My last post was about camping on the beach, and it ended with a promise of more stories to come. Well, here you go…
When we camped down on the beach a huge part of the fun was being in control of our food. Not so much WHAT we ate – our mom’s still were the ones buying the food, so the menu wasn’t totally up to us – but WHEN we ate was up to us, and that was great fun. This was, of course, an activity not dependent upon the clock, but rather upon our appetites…which would be roaring, no matter what the actual time was.
I’m pretty sure we cooked hamburgers, kept cool in an ice chest, over a long-handled grill kind of thing – the kind that you hold over the flame and it has two sides to it so you can flip it over part way through, eliminating the need for yet another utensil. We might have done hot dogs, though I’m not sure, because mostly what I do remember about eating on the beach was breakfast. I am certain we had s’mores – after all, what campfire is complete without them – but even that pales in comparison to my memory of breakfast.
So…breakfast. My friend had several pet geese and so she had offered to bring eggs along with a handy dandy cast iron skillet. We woke up early, the summer sunrise being our alarm clock, and began the serious duty of making scrambled eggs. I greatly dislike fried eggs and always have, so I remember insisting on scrambled. I’m not sure which one of us broke the eggs into the pan, but I do know that both of us looked down at the orange duck egg yolks with a great deal of trepidation.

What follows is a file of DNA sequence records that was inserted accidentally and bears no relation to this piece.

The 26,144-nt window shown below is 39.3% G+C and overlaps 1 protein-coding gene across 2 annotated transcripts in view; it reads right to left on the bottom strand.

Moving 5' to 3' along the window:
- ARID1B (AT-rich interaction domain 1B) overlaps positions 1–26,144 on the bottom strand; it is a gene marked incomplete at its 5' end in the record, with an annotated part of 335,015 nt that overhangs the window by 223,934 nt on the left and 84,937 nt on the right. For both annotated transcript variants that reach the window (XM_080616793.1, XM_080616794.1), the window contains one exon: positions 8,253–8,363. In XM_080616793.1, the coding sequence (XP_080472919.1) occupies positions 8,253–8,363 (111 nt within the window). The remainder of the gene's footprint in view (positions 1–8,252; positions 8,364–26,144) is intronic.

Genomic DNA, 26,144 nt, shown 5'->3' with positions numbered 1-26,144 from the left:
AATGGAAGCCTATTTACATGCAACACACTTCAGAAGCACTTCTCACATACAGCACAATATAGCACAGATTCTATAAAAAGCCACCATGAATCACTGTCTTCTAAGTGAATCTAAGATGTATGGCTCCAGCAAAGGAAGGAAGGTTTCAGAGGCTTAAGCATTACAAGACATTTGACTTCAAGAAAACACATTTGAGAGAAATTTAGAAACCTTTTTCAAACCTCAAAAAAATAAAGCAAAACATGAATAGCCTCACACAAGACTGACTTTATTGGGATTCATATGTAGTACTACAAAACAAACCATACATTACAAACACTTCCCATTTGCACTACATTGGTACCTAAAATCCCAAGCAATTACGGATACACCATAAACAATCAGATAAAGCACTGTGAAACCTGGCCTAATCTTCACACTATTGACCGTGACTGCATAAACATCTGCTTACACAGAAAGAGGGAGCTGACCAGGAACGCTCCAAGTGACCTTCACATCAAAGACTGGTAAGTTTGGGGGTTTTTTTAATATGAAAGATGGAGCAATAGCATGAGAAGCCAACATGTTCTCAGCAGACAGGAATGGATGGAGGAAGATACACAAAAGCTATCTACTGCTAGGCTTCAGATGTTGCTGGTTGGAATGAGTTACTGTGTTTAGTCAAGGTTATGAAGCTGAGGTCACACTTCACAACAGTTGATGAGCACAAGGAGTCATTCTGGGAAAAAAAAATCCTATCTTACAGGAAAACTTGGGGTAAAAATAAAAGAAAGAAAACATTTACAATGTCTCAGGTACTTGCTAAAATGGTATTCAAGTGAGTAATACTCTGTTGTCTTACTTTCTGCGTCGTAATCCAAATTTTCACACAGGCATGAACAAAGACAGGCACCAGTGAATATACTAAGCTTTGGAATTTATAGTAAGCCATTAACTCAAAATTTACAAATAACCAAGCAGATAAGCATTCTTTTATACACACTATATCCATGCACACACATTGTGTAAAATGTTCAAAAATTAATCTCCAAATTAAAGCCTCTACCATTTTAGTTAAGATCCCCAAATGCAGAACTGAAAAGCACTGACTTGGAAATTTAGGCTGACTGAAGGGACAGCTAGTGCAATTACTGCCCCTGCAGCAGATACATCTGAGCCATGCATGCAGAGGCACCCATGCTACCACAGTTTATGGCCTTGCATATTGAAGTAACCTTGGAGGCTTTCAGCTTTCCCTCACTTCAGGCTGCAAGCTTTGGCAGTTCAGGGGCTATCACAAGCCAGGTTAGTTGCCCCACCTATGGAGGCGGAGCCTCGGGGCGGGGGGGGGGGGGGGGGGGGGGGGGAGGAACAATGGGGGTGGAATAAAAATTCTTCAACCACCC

Despite the fact that K was the one with the geese, she must not normally have been the one to cook them. Neither of us realized that the yolks of goose eggs are always much more orange than the yolks of chicken eggs.
“They’re really…weird looking,” one of us said tentatively.
“Yeah,” the other replied. “Like, too orange.”
“Do you think they went bad overnight?”
“Do you think they might…make us sick if we eat them?”
She looked at me, and I looked at her, and we both decided that eggs – scrambled or otherwise – weren’t on the menu, after all.
The eggs ended up in the outgoing tide and we had something else for breakfast. I know, I know. Silly, but there you have it.
One of my other favorite memories of sleeping on the beach was waking up in the middle of the night one time and finding that, while we had been careful to place our sleeping bags above the high tide line, the tide hadn’t been as careful in sticking to its assigned position.
“Ummm…K?” I poked her awake, noticing in the moonlight that my sleeping bad had a couple spark holes from the night’s campfire.
K did not want to be wakened. I poke her again, talked a little louder. “Ummm…K, you have to wake up, the tide has risen.”
She sat up and, sure enough, saw as I had seen that the driftwood log at our feet – upon which our feet actually rested – was the only thing keeping the ocean from our sleeping bags. There, smack on the other side of the log, not six inches away, was the sea.
We dragged our spark-marked bags further up the beach and settled back down to sleep, trusting to the tide and God that we’d be dry.
K and I weren’t overly adventurous, we weren’t particularly brave, nor were we very good at outdoor living…but none of that mattered…we had a fantastic time, we felt independent and mature, we were growing up.
My sister and her friend, when they slept on the beach, would build an outhouse out of driftwood logs, stuck upright in the rocks. They’d make rafts of roped-together driftwood, and actually succeed in making them float. One time, they were out rowing – in a boat this time – so far in the water that an Orca – aka, Killer Whale – breached not 15 feet away from them. Talk about wanting your camera. They would cook fantastic meals and never throw away their eggs.
But we younger girls, in our nightgowns and melted sleeping bags, had just as much fun as our older siblings…just closer to shore, and less fancy.
To this day, I never see a goose egg without thinking of the beach, without feeling slightly sticky from dried salt water, without remembering how my feet would squelch in my wet shoes as we hiked up and down, back and forth, with load after load of all the paraphernalia we deemed necessary to a good night’s camping on the beach.
Important stuff like toilet paper.